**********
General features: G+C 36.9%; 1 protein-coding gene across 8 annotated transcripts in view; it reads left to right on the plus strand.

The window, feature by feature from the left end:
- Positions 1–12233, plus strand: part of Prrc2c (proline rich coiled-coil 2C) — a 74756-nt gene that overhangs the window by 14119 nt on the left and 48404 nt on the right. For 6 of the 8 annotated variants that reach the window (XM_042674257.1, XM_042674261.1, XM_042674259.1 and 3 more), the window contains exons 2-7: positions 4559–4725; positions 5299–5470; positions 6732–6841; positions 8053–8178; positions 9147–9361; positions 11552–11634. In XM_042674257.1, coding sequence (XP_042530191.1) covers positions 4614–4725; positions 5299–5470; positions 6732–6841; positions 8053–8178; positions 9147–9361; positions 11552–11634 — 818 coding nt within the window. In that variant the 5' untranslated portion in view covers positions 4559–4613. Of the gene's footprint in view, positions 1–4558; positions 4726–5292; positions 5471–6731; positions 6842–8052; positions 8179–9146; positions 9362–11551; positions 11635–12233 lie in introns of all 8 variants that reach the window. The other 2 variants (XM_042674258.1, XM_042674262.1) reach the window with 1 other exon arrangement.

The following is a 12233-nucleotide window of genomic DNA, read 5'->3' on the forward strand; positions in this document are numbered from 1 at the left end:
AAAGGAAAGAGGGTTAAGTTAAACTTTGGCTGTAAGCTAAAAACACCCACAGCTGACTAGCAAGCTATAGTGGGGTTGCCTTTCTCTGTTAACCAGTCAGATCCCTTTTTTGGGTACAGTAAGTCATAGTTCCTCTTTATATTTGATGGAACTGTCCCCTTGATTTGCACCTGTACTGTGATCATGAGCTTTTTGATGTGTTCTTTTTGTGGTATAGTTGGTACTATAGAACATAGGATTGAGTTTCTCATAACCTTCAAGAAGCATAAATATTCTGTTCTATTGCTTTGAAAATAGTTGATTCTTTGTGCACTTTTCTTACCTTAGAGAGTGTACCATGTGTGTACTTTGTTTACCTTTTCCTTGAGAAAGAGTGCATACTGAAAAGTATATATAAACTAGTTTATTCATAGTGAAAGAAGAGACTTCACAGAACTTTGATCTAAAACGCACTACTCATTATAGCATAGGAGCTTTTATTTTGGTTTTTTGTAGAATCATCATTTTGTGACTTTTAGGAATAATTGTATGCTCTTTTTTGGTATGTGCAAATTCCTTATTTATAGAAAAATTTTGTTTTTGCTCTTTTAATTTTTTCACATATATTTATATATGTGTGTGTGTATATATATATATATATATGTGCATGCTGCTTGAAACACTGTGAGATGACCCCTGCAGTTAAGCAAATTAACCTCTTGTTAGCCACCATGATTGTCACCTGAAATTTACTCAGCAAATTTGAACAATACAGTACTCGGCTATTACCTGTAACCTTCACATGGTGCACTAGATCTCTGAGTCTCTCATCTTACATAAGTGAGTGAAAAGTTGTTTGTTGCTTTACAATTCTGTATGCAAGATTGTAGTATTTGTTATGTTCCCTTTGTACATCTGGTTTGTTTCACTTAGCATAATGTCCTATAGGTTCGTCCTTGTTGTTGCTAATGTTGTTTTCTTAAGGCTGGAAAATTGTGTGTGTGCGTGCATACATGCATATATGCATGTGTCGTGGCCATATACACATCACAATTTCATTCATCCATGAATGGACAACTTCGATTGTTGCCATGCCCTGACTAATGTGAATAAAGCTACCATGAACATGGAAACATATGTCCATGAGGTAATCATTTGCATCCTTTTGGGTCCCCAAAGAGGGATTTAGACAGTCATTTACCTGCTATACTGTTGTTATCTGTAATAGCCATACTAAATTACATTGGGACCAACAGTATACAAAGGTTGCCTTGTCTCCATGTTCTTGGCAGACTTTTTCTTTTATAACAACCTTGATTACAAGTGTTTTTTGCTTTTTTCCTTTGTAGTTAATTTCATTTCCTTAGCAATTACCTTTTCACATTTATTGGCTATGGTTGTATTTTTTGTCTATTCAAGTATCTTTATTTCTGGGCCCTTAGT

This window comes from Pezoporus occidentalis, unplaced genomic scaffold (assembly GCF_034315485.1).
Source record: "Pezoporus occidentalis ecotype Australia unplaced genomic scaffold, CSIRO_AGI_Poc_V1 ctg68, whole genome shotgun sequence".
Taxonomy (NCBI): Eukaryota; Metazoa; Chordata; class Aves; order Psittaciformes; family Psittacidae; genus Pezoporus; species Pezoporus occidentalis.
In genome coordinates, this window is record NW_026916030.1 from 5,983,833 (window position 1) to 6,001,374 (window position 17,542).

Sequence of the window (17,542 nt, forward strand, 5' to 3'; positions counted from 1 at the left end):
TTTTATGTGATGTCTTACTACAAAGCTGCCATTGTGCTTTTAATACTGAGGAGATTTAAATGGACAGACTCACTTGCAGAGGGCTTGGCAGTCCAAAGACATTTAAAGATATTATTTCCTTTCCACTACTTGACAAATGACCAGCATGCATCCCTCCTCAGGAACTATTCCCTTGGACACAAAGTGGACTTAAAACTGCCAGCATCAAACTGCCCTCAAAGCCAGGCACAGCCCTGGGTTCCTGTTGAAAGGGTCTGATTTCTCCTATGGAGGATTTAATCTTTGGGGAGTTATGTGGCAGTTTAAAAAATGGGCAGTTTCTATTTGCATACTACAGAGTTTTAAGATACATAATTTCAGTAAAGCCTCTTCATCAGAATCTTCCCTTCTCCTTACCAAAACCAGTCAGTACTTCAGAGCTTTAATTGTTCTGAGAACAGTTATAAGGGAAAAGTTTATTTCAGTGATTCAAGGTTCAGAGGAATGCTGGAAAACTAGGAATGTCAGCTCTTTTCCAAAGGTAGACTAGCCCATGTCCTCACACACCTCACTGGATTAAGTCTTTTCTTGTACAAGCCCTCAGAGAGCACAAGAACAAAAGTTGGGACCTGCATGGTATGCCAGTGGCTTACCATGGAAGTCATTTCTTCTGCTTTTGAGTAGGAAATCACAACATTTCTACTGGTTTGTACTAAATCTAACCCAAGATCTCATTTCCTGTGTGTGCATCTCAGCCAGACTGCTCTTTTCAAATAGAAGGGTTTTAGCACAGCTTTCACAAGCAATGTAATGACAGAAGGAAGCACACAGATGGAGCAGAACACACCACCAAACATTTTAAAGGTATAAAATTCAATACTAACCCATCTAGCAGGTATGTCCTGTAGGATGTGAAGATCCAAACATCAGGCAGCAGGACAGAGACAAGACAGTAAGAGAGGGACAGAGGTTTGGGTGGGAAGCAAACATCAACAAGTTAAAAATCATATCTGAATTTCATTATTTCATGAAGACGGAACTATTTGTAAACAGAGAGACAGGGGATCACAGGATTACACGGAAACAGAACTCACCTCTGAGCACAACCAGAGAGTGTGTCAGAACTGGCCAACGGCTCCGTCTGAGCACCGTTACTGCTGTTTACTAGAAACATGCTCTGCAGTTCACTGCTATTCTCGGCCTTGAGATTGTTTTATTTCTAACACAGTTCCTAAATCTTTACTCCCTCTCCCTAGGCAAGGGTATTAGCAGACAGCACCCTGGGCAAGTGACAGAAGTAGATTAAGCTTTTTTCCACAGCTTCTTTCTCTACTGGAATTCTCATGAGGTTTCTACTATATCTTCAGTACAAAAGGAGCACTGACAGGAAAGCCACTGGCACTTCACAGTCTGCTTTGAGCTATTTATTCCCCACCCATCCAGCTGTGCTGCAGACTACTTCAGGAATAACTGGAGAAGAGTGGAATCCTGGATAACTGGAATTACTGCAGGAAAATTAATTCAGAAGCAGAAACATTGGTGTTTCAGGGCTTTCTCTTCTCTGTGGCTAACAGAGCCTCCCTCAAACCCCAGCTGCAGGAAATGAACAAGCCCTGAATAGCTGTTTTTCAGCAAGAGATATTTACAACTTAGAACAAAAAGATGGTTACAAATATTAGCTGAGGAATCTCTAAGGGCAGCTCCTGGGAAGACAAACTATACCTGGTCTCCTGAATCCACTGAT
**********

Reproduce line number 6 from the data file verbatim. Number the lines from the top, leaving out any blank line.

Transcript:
This window comes from Pezoporus occidentalis, unplaced genomic scaffold (assembly GCF_034315485.1).